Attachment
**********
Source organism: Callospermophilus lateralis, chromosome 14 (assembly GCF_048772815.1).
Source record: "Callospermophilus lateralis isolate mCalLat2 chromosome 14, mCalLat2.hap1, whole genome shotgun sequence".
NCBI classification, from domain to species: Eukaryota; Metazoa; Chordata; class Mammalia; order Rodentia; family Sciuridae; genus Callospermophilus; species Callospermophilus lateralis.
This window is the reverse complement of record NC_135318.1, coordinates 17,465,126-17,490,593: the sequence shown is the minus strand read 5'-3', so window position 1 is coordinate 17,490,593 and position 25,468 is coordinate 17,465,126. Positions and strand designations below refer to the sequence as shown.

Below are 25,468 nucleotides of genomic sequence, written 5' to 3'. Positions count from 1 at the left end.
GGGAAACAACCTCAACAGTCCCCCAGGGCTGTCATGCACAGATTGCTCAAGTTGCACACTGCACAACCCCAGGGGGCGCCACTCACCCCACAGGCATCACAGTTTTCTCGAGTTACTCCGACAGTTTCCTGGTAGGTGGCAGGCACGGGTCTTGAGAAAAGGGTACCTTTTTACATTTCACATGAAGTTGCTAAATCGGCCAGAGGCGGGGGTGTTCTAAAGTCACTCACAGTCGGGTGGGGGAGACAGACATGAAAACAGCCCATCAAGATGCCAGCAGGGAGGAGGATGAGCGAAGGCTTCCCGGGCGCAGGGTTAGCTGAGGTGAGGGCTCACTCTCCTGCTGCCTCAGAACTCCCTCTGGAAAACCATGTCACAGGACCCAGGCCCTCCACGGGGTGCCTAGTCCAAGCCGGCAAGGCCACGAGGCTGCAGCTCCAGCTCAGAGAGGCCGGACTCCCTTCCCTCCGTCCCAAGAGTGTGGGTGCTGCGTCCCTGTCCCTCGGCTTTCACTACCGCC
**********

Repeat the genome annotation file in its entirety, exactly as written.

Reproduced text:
Source organism: Callospermophilus lateralis, chromosome 14 (assembly GCF_048772815.1).
Source record: "Callospermophilus lateralis isolate mCalLat2 chromosome 14, mCalLat2.hap1, whole genome shotgun sequence".
NCBI classification, from domain to species: Eukaryota; Metazoa; Chordata; class Mammalia; order Rodentia; family Sciuridae; genus Callospermophilus; species Callospermophilus lateralis.
This window is the reverse complement of record NC_135318.1, coordinates 17,465,126-17,490,593: the sequence shown is the minus strand read 5'-3', so window position 1 is coordinate 17,490,593 and position 25,468 is coordinate 17,465,126. Positions and strand designations below refer to the sequence as shown.

Below are 25,468 nucleotides of genomic sequence, written 5' to 3'. Positions count from 1 at the left end.
GGGAAACAACCTCAACAGTCCCCCAGGGCTGTCATGCACAGATTGCTCAAGTTGCACACTGCACAACCCCAGGGGGCGCCACTCACCCCACAGGCATCACAGTTTTCTCGAGTTACTCCGACAGTTTCCTGGTAGGTGGCAGGCACGGGTCTTGAGAAAAGGGTACCTTTTTACATTTCACATGAAGTTGCTAAATCGGCCAGAGGCGGGGGTGTTCTAAAGTCACTCACAGTCGGGTGGGGGAGACAGACATGAAAACAGCCCATCAAGATGCCAGCAGGGAGGAGGATGAGCGAAGGCTTCCCGGGCGCAGGGTTAGCTGAGGTGAGGGCTCACTCTCCTGCTGCCTCAGAACTCCCTCTGGAAAACCATGTCACAGGACCCAGGCCCTCCACGGGGTGCCTAGTCCAAGCCGGCAAGGCCACGAGGCTGCAGCTCCAGCTCAGAGAGGCCGGACTCCCTTCCCTCCGTCCCAAGAGTGTGGGTGCTGCGTCCCTGTCCCTCGGCTTTCACTACCGCC